The Difficulties of Ambassadorship (Fraternity III.)
The novel is the third book of the Fraternity-trilogy and continues the story of the second part, Heaven’s Three Drops of Blood. However, it can be read as an independent novel without knowledge of the first two books.
The novel follows various storylines simultaneously. One of them is the signing of the Treaty of Karlowitz between Turkey and the European powers. This peace – if it is made – would bring rapid progress, safety, and the opportunity to rebuild for Hungary and the Balkan region. Ibrahim pasha, the father of Kartigam in Menander’s novel is present at the negotiations alongside many other characters from the novel about Kartigam. The second storyline recounts the preparations for the lawsuit against a swindler under the name István Károlyi, specifically focusing on testimonies. The real István Károlyi, it turns out, with whom witnesses were familiar before the battle of Zenta in 1686, is now not remembered by anyone. Witnesses cannot recall his looks or his habits, and if they can, they are faced with contradictions. In the meantime, István Károlyi (or the swindler who bears his name) marries a wealthy widow so that he does not need the fortune of his brother Sándor Károlyi, which would have been the object of the lawsuit. He moves away from his brother’s home to his wife’s. However, this reveals his connections to anti-imperial rebels, the Kuruc forces, meaning he is confronted with his loyal brother in a civil war situation. The third storyline follows the fate of the novel about Kartigam. The wife of Sándor Károlyi, Krisztina Barkóczy, gets more and more obsessed with it. Not only does she identify with Kartigam, baptized Krisztina, but she also finds herself more and more frequently at the imaginary locations of the novel, while its characters are getting more active in reality.
Finally, the peace of Karlowitz is made, but most of the Balkans remain under Turkish power. The lawsuit is decided, too: the jury declares István Károlyi a swindler and an identity thief and orders his arrest. The verdict states that in reality he is not István Károlyi but a vagrant named Gergely Nagy who abused his resemblance to István Károlyi and his knowledge of the Károlyi family. Except István Károlyi cannot be arrested due to the fact that he has been killed by his own soldiers, the Kuruc men. However, the real Gergely Nagy appears and almost gets hanged for an old crime he committed, but in the end, he is left alive to live happily ever after.
The Difficulties of Ambassadorship, similarly to the first two parts of the trilogy, mixes the features of ancient adventure and baroque courtyard novels with the postmodern historical novel.
László Márton’s trilogy connects the three levels of identity: the self-identity of the identity thief István Károlyi is written into the uncertain identity of Hungary being freed from Turkish domination, all of which materialized in the identity of the novel’s genre (and that of the manuscript of the novel about Kartigam). The author, while guiding the reader through a labyrinth of mirrors, combines the tradition of the baroque adventure novel with postmodern historiographic metafiction. Thus, The Difficulties of Ambassadorship and the entire Fraternity-trilogy are take their place on the shelf alongside important novels dealing with cultural memory, such as the works of Lawrence Norfolk, Christoph Ransmayr, Daniel Kehlmann, and Olga Tokarczuk.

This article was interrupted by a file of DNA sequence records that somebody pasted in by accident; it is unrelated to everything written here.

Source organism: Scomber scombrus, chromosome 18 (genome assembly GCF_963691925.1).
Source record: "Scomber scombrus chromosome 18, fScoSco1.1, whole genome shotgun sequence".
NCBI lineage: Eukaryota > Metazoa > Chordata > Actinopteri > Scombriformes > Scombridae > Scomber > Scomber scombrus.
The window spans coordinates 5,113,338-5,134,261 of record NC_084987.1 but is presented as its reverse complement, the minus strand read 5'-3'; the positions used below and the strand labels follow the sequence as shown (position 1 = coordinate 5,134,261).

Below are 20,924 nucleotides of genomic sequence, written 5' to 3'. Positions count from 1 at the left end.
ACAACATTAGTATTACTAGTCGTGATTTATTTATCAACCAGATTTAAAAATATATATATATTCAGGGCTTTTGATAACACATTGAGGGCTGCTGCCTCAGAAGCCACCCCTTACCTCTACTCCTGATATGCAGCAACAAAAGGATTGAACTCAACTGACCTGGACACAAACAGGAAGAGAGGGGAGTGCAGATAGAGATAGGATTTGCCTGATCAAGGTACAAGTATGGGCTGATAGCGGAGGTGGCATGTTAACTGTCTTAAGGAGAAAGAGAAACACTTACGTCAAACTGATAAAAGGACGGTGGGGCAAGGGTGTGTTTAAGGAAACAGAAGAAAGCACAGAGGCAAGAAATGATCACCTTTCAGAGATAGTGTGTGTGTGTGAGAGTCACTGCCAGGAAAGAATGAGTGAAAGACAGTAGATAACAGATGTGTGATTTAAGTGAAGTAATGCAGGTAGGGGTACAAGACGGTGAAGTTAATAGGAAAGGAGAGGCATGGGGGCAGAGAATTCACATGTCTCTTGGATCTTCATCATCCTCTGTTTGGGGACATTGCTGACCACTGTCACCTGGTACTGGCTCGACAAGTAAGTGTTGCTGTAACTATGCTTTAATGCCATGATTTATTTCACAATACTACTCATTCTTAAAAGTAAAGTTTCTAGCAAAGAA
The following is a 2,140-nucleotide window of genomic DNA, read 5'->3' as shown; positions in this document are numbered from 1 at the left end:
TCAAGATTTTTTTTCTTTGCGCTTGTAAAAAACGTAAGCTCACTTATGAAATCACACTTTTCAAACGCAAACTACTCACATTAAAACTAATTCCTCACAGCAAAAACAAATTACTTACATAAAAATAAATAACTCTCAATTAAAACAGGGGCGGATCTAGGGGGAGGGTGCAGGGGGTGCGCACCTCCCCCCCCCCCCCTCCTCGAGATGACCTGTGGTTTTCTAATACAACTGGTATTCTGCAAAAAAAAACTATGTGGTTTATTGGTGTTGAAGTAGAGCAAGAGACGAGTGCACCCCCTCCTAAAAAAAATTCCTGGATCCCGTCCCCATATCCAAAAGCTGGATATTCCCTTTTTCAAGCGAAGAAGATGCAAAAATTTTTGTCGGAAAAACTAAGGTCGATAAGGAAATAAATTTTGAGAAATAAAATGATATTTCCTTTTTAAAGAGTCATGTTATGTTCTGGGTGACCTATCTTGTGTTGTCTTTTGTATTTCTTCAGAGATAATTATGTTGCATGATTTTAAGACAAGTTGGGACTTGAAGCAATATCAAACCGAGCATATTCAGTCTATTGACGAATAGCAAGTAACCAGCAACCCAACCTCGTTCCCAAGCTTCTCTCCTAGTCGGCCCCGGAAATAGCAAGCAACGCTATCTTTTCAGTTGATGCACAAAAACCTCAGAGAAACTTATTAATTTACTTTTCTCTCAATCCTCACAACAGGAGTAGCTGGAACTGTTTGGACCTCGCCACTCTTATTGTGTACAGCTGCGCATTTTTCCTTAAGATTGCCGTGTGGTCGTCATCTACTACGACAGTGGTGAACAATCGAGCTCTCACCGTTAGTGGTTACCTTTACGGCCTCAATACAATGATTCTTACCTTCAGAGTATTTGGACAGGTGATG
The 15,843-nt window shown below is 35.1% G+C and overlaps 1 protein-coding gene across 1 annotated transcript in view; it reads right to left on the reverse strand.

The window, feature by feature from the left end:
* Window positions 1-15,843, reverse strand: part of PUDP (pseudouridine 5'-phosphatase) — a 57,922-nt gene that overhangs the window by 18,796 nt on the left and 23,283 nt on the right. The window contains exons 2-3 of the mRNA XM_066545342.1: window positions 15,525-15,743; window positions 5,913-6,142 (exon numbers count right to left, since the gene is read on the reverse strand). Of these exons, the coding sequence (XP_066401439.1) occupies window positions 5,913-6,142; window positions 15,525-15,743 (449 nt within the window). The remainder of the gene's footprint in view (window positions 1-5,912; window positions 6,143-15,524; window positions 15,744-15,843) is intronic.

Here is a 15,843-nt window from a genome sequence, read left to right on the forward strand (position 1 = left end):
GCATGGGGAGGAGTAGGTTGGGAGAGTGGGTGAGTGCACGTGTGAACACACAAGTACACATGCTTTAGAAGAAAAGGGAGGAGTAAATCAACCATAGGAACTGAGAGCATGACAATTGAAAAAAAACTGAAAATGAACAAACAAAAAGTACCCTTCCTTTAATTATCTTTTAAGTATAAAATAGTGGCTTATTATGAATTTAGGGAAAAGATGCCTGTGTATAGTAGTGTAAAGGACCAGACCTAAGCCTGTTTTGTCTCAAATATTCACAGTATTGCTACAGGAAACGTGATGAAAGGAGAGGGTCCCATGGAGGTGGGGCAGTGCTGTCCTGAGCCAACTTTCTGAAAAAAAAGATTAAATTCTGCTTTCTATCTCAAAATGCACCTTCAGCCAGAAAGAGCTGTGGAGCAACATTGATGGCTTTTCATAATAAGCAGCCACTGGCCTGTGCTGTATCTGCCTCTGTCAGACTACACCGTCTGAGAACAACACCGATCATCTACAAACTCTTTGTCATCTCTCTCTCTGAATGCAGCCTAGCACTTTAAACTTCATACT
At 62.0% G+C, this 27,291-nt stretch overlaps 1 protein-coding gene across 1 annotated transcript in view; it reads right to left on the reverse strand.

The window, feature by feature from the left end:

László Márton was born in Budapest in 1959. He graduated from the Faculty of Arts at ELTE with a Hungarian-German-Sociology major in 1983. Since then, he has been freelancing.
His first work, a one-act play was published in a now defunct journal Mozgó Világ (Moving World) in 1981, and his first book, a collection of novellas, was published in 1984. He has since been writing and publishing and also translating classic works of German and Austrian literature. About fifteen plays of his were presented in theaters in Budapest and other parts of Hungary. Of these, the most important is a drama trilogy set during the period of Ottoman rule titled A nagyratörő (The Ambitious) (Eger, 2008–2010, directed by Tibor Csizmadia). He has also written radio plays and movie scripts, two of which were directed by Zoltán Kamondi: Tudatalatti megálló (Subconscious Station, 1990) and Halj már meg! (Die already!, 2016). Some of his significant literary prizes: the Tibor Déry Prize (1991); the Attila József Prize (1997); the Milán Füst Prize (1999); The Laurel Wreath of the Hungarian Republic (2004); the Sándor Márai Prize (2007); the Janus Pannonius Translation Prize (2013); the Glass Ball Prize, Budapest, Shop of Writers (2016). Márton is married and the father of three children.